Does Your Employer Have To Accommodate You If You Have Fibromyalgia?
Fibromyalgia is a disease or condition that is not often understood, especially by employers. If you have been diagnosed with fibromyalgia, you may need accommodations at your workplace. Does your employer have to prove those accommodations to you?
What is Fibromyalgia?
Fibromyalgia is often a condition that is diagnosed when someone has symptoms, but no definitive diagnosis. The symptoms can include long term pain, back pain, fatigue, or pain in the joints, which aren’t explained by any other diagnosis that would reasonably cause the pain.
It is often referred to as chronic fatigue syndrome. The pain and fatigue can lead to other problems, such as lack of sleep, or reliance on medicines to be free of pain or to help the employee stay awake.
When a worker complains of “being tired,” but has no other diagnosis other than fibromyalgia, an employer will often deny accommodations, wrongfully believing that the worker is just “being lazy.” However, an employer must legally make accommodations for you if you have fibromyalgia.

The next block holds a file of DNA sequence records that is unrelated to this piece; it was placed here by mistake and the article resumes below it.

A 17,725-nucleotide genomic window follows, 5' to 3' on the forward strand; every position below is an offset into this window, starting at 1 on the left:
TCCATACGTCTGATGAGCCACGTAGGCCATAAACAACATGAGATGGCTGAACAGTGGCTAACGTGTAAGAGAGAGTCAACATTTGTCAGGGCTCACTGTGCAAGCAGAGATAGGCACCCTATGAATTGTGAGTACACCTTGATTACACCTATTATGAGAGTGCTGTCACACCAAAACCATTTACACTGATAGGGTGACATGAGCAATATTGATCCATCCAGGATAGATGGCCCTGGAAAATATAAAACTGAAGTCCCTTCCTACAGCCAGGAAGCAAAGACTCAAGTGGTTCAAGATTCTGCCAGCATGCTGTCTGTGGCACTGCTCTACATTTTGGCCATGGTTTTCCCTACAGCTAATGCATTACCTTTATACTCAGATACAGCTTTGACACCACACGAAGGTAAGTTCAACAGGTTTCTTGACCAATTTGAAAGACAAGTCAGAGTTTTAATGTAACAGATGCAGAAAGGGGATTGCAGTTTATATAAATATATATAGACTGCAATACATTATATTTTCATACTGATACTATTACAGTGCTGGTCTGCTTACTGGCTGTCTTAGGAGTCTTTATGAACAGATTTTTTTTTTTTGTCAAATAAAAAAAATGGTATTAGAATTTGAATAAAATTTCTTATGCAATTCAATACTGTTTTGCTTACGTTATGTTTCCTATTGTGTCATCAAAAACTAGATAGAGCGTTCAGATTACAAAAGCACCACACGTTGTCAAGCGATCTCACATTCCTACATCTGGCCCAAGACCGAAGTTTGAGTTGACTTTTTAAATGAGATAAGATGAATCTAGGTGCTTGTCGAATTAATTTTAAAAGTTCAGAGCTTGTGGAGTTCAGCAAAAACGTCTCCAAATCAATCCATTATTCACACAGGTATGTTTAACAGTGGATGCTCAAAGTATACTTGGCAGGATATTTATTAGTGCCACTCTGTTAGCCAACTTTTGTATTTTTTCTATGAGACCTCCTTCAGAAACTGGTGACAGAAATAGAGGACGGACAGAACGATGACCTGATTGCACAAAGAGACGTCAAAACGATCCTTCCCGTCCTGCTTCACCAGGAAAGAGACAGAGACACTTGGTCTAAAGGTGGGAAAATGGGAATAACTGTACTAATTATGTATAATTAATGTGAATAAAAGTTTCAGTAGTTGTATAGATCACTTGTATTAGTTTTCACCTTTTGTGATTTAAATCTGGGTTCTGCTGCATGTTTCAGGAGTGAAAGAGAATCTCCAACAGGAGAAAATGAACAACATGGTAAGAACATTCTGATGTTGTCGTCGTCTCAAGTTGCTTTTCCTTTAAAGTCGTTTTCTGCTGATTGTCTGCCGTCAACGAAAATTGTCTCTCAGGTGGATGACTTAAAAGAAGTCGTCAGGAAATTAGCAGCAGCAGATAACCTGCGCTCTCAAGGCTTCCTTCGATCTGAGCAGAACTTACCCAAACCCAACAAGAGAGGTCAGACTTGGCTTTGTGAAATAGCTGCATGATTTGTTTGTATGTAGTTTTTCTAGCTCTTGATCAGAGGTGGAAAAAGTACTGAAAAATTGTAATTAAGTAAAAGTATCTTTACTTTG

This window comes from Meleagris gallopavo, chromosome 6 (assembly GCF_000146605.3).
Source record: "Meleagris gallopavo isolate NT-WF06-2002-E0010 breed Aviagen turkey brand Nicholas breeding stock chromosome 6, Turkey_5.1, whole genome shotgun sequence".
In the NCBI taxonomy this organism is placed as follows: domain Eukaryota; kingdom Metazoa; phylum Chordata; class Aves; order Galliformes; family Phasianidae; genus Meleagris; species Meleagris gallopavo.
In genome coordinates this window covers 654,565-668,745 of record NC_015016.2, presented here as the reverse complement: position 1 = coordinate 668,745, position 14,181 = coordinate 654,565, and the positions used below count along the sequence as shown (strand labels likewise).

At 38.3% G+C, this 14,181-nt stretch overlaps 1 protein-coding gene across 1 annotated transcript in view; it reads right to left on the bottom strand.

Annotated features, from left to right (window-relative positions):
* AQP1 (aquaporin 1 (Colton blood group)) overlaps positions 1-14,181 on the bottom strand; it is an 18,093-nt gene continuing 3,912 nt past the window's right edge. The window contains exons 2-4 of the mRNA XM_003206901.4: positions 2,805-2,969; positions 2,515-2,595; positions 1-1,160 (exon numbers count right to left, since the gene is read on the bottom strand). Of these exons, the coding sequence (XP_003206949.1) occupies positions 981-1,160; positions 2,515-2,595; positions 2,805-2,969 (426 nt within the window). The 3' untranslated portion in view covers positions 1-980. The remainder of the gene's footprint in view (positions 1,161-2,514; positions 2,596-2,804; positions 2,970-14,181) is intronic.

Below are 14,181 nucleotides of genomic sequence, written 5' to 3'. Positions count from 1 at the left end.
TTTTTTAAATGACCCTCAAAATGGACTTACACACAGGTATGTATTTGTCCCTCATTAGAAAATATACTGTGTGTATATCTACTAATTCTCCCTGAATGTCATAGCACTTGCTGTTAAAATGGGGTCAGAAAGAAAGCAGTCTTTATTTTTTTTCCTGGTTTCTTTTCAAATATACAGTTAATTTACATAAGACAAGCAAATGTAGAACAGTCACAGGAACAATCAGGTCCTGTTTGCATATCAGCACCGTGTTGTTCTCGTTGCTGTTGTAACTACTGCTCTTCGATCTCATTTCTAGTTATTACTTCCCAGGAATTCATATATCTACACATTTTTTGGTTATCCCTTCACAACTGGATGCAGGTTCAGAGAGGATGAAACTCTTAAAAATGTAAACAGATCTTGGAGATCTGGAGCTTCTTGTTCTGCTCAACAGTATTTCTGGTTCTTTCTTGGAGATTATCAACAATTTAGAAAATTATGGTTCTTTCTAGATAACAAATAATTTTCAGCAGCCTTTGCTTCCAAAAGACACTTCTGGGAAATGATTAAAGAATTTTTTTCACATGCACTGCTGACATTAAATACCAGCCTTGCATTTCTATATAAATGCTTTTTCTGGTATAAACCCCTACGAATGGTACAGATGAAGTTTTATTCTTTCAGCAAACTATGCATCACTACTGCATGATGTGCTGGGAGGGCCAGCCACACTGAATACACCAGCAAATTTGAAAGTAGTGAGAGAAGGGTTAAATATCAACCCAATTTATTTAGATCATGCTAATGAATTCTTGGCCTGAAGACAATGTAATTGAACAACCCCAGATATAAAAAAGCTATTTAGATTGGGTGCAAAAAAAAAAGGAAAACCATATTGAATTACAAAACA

The ADA and Its Requirements
Under the Americans with Disabilities Act (ADA), any condition or ailment that affects a major life activity or which is perceived by others as doing so, is covered by the act. Your employer must make accommodations for you. Employers who say “Fibromyalgia isn’t listed in the ADA” are wrong—the ADA actually does not have a definitive list of every disease, illness or injury that is covered.
The ADA is very broad—if there is any doubt whether the ADA covers an illness or an injury, it will likely be covered.
What Accommodations Are Needed?
Your employer must make accommodations for you to do your job, or the employer violates the ADA. Of course, the accommodations have to be reasonable, and the employer doesn’t have to accommodate you if there is extreme hardship or the public would be in danger.
For example, if you have Fibromyalgia, and need regular breaks, or an irregular work schedule, or the ability to work from home, that all may be fine if you are an office worker. But it would be impossible or at least, very difficult to do if you were, for example, an airline pilot or a police officer.
For jobs that can accommodate fibromyalgia, common accommodations may be working from home, or a more comfortable chair, or the ability to stand up at regular intervals. The employee may need some additional days off, without penalty, so long as the work needed to be done, still gets done.
The accommodations required will vary, depending on the degree of your fibromyalgia—like many diseases or illnesses, some people will have milder symptoms, and some will be more severe. What accommodation must be provided to you, depends on the severity of your disease.
Are you being discriminated against because of an illness or disease at work? Contact the San Jose employment law lawyers at the Costanzo Law Firm today for help.